Growing Strawberries in New South Wales
A classic, all-time favourite fruit which is easy to grow in even the smallest of home gardens or urban spaces. Growing them yourself is incredibly rewarding, and home grown strawberries are guaranteed to have far more flavour than the mass produced berries on shelves in supermarkets. They will grow happily in a variety of containers, runners and planters, horizontally, vertically, or even upside down from hanging baskets. There are over 45 varieties, and a bunch of them thrive in the warm New South Wales climate.
Strawberry plants are prone to getting viral and fungal diseases, so allowing your strawberries to become over crowded, or for beds to be filled with dead leaves and weeds will make the plants more susceptible to these diseases.
Strawberries are actually a cool climate crop, so you may need to set up some shade cloth to protect your plants from the intense summer sun.
Strawberries prefer acid soils, but will grow in a variety of conditions. Whether planting in a bed, container or runner, dig in compost and manure, followed by rock dust and potash. Avoid nitrogen rich fertilisers, as well planting your strawberries in soil which has previously been used to grow beans, peas and any other legumes or berries. For planting, dig out a bed, put down some chicken manure, with several handfuls of blood and bone, then compost and finish with the original soil in a mound about 15cm high.
Sow your seeds as early as March to give your seedlings a chance to become established
Provide your strawberry seeds with an artificial cold winter by chilling your strawberry seeds in the freezer for 2-4 weeks.
Growing strawberries from seed is not for the impatient gardener, as most plants grown from seed will only bear fruit a year after planting (or 5 months in the case of Alpine strawberries). This is why it is best to grow your strawberries from crowns.
Plant early in the season to give your seedlings a chance to become established.
Plant crowns at ground level, but make sure that the roots are completely covered.
Propagating strawberry plants is not very difficult, and can be incredibly rewarding. You can use on of 3 methods:
1. Grow new plants from seeds.
2. Once more crowns begin to grow from the base of the plant, separate these and transplant them, but be careful not to damage either part in the process.
3. Propagate from runner. This is the safest and easiest method of propagating strawberry plants. Simply guide one of the runners shooting out from the plant into a neighbouring pot or container with nutritious soil and wait for it to establish a strong root system. The runner will eventually dry up and break off, and you will be free to move the pot to its new home.
Remove the runners, weeds and dead leaves to avoid diseases as well as to stimulate growth and an increase in fruit production. Take the plants out of the ground every year, replant in a new bed, and use runners to generate new plants.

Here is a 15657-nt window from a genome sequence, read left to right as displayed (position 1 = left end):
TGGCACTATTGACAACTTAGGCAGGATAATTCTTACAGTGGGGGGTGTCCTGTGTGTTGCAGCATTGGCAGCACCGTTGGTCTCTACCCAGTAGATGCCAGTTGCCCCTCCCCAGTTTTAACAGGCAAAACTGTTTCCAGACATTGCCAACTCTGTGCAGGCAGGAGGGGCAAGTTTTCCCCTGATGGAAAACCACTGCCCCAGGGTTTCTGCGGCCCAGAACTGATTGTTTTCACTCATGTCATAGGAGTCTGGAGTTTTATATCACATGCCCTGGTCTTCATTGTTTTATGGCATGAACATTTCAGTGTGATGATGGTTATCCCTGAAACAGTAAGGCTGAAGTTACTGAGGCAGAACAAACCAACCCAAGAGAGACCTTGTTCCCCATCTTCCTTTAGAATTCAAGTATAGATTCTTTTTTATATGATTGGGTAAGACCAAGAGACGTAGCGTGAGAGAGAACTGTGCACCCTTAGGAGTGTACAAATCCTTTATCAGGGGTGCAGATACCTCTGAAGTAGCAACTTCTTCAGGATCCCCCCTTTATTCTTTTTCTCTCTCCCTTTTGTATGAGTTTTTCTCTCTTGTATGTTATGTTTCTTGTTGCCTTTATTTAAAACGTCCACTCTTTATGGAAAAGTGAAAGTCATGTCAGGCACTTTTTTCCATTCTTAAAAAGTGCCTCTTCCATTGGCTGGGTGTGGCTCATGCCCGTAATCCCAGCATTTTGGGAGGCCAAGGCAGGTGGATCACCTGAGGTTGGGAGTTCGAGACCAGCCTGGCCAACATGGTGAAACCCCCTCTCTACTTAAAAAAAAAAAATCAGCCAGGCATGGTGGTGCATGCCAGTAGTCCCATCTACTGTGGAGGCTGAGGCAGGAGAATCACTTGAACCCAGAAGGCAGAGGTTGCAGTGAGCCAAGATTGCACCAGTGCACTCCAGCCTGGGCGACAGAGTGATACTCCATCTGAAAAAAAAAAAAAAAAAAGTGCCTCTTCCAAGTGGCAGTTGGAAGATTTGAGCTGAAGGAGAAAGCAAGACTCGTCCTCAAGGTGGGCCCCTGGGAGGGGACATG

Drip irrigating works wonderfully for strawberries. Keep the soil moist by watering regularly, but avoid over watering, as this can cause the fruit to rot as well as inviting other rot and snails. When the bulk of the harvest is nearly ripe, avoid heavy soaking to increase the flavour. Watering too much during this phase might mean bigger fruit, but a decrease in flavour.
Fertilise in autumn with compost and worm castings if available. Apply liquid seaweed fortnightly to protects the leaves some pests and sweetens fruits. Feed with liquid potash when flowers appear, to sweeten fruit.
Plastic mulch, with holes perforated for the plants is an option. This will help to control weeds and keeps the plants warm, but it can also impact soil health negatively, and does not biodegrade. The natural alternative is clean straw mulch, which can be added close around the plants. Pine needle mulch around the plants is also beneficial, as it increases soil acidity.
Different varieties will be ready to harvest at different times. Most strawberries ripen in spring, but some varieties may produce fruit all the way into autumn. You can expect to pick the first fruit 20-35 days after the flowers appear. Wait until the fruit is shiny and deep red and then pick them by cutting the stem. Once picked, they will keep in the refrigerator for 3 -5 days.
Viral infestations can be caused by aphids. Use soap sprays, or manually remove the aphids.
Net plants as soon as fruit starts forming.
Net plants as soon as fruit starts forming.
Snails and slugs
Lay down grit, like eggshells or silica sand or create barriers around your plants. Remove any slugs or snails that you see.
Fungal infections are many and varied, remove damaged leaves and weeds, and spray with copper spray in autumn. You will need to replace plants every two to three years and rotate planting sites to keep plants healthy.
What to do about Aphids?
What to do about Birds?
What to do about Possums?
What to do about Snails and slugs?
What to do about Fungus?